Baseball lost a legend with the passing of Ralph Kiner

This was the Ralph Kiner I grew up with, calling Mets games for channel 9

This was the Ralph Kiner I grew up with, calling Mets games for channel 9

I was deeply saddened by the news of Ralph Kiners passing yesterday. It had me thinking, here I am a 27-year-old Mets fan, yet I was emotionally struck by the death of a man who I had spent little time watching and listening to on TV. That speaks volumes to Kiner’s ability to leave a lasting memory on any Mets fan who was blessed to watch him in the broadcast booth.

Kiner was the last living member of the original Mets broadcasting crew, consisting of Lindsey Nelson, Bob Murphy and himself. The three of them stayed together from the Mets inaugural season in 1962 to the 1978 season. At that point Nelson moved on to other endeavors,  Murphy went on to take control of the Mets Radio play-by-play duties and Kiner continued to be a stable on the television broadcast through this past season.

My earliest memories watching the Mets in the early-to-mid 90’s consisted of watching the Mets on channel 9 and Fox Sports, until the arrival of SNY. No matter the channel, Kiner would be calling games with the likes of Tim McCarver, Tom Seaver, Gary Thorne and Fran Healy. I would sit down with my Kahn’s hot dogs (Because they were the team sponsor at the time) sit back and enjoy the games. But the Mets weren’t exactly the greatest team in the world in those years, or for much of this team’s existence for that matter. The stories that Ralph Kiner shared would bring me back the next day as much as my love for the team did.

When you look back on Kiner’s life, it reads something similar to the script of Forest Gump. When you put together all of the historical events he lived through and people he dealt with over the years, it’s simply amazing. We are talking about a man who was a part of “The Greatest Generation”, a group that is quickly disappearing, this generation has lived through some of the most extraordinary years in American history. Kiner spent his childhood through The Great Depression, he grew up going to ball games and watching, yes physically watching, Babe Ruth and talked baseball with Ty Cobb. While in high school, he hit a homerun off of Satchel Paige in a pickup game. After the attack on Pearl Harbor, Kiner quickly joined the Navy, where he served as a pilot throughout WWII. Upon his return, Kiner went on to become one baseball’s greatest power hitters. He put together a Hall of Fame career, playing in the same era as Ted Williams, Bob Feller and stepped into the batter’s box opposite Warren Spahn. His social group consisted of hanging out with Bing Crosby, Bob Hope and Frank Sinatra. He even took Elizabeth Taylor out on a date! I mean, WOW.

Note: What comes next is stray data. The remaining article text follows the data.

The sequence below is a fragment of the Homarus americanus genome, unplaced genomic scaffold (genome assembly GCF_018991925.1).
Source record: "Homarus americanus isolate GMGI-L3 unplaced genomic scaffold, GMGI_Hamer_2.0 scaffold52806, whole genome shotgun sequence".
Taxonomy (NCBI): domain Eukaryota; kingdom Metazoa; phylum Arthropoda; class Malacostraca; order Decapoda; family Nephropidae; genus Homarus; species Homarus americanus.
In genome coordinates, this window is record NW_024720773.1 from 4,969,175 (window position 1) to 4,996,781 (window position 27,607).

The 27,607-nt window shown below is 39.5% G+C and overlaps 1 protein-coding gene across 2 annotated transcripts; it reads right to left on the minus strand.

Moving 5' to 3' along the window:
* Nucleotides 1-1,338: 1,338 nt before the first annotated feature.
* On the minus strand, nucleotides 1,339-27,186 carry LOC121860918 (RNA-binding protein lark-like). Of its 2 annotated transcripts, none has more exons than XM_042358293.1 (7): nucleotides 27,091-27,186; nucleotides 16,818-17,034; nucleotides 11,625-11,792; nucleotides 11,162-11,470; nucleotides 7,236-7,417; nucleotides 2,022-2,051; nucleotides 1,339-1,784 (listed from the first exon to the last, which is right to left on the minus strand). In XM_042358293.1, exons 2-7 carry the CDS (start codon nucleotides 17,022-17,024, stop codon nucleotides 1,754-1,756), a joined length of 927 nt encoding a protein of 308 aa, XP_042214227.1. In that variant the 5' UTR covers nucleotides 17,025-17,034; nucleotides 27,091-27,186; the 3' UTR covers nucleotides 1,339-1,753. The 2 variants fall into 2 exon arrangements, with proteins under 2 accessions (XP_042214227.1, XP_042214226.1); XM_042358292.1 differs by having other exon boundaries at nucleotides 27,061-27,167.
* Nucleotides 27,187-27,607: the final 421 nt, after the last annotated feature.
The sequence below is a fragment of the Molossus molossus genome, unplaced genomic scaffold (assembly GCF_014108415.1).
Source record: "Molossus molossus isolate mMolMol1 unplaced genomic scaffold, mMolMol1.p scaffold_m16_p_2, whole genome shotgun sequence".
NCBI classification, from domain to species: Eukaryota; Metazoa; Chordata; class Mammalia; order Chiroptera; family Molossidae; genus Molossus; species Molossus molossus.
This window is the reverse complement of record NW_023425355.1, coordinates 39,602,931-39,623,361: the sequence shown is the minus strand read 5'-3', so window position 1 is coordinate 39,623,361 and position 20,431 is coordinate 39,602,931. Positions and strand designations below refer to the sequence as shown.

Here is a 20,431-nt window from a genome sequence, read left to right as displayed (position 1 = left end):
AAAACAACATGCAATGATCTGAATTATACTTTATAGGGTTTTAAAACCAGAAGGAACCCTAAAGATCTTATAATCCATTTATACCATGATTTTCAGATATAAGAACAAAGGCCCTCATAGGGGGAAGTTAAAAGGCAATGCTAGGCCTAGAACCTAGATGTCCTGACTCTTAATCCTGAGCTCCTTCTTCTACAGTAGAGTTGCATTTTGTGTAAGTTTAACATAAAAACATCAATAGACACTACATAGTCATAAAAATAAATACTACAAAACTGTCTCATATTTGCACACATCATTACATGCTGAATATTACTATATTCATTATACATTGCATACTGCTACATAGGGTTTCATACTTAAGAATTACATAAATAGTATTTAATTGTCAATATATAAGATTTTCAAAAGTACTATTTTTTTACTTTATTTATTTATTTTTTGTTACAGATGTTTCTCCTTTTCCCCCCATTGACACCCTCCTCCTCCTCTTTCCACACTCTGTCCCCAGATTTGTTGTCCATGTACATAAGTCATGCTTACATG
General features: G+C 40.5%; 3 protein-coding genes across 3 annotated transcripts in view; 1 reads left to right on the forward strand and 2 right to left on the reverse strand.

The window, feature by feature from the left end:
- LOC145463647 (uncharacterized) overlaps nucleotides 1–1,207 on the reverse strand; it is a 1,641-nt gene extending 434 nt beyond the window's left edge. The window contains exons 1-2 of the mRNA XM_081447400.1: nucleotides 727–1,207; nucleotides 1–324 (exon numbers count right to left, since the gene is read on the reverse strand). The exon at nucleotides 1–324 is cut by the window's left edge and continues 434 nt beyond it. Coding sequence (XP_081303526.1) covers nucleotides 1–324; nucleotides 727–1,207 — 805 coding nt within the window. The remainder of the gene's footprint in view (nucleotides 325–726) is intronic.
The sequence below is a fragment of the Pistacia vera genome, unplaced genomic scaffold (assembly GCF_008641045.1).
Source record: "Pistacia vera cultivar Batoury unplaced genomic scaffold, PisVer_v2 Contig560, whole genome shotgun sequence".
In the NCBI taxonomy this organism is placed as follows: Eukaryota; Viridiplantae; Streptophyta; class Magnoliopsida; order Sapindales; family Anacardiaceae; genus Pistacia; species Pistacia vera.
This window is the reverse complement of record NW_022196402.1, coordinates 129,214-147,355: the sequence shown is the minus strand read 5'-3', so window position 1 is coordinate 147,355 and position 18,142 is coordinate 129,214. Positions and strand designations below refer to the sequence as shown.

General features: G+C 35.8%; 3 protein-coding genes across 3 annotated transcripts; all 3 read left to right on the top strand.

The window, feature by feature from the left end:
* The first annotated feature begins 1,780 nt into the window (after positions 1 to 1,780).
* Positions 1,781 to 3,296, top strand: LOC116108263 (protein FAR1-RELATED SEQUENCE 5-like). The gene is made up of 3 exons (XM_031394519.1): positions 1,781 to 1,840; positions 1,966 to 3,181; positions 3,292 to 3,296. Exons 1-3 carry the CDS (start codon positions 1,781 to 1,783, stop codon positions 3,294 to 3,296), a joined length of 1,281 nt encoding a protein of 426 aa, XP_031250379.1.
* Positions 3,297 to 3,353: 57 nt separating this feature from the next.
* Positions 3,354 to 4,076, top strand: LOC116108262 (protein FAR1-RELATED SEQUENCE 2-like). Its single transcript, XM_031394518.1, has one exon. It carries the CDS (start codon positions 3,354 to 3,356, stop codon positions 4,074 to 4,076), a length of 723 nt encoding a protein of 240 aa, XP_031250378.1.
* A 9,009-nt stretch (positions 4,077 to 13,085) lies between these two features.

Now it has been quite some time since Kiner has been a regular calling games. The last several years he has made appearances, mostly during day games, joining Gary Cohen, Keith Hernandez and Ron Darling in the booth for a few innings. His speech had been slowed due to a stroke he suffered, but we were all more than willing to be patient with him in anticipation of hearing one more story. The way Gary, Keith and Ron treated him showed you just how much respect this man earned when he walked into a room. The 3 of them would turn their seats and face Ralph, waiting on his every word, you could see the smile on their faces just to be talking baseball with this all-time great. These 3 are arguably the best broadcasting team in the game today and yet if it were up to them, they would sit there and listen to Ralph all day.

Simply put, Ralph Kiner got the most out of his 91 years of life. You will be missed Ralph, I will be forever grateful that I was able to listen to you call a ball game and share some of the most fascinating stories that I will ever hear.


Leave a Reply

Fill in your details below or click an icon to log in: Logo

You are commenting using your account. Log Out /  Change )

Google photo

You are commenting using your Google account. Log Out /  Change )

Twitter picture

You are commenting using your Twitter account. Log Out /  Change )

Facebook photo

You are commenting using your Facebook account. Log Out /  Change )

Connecting to %s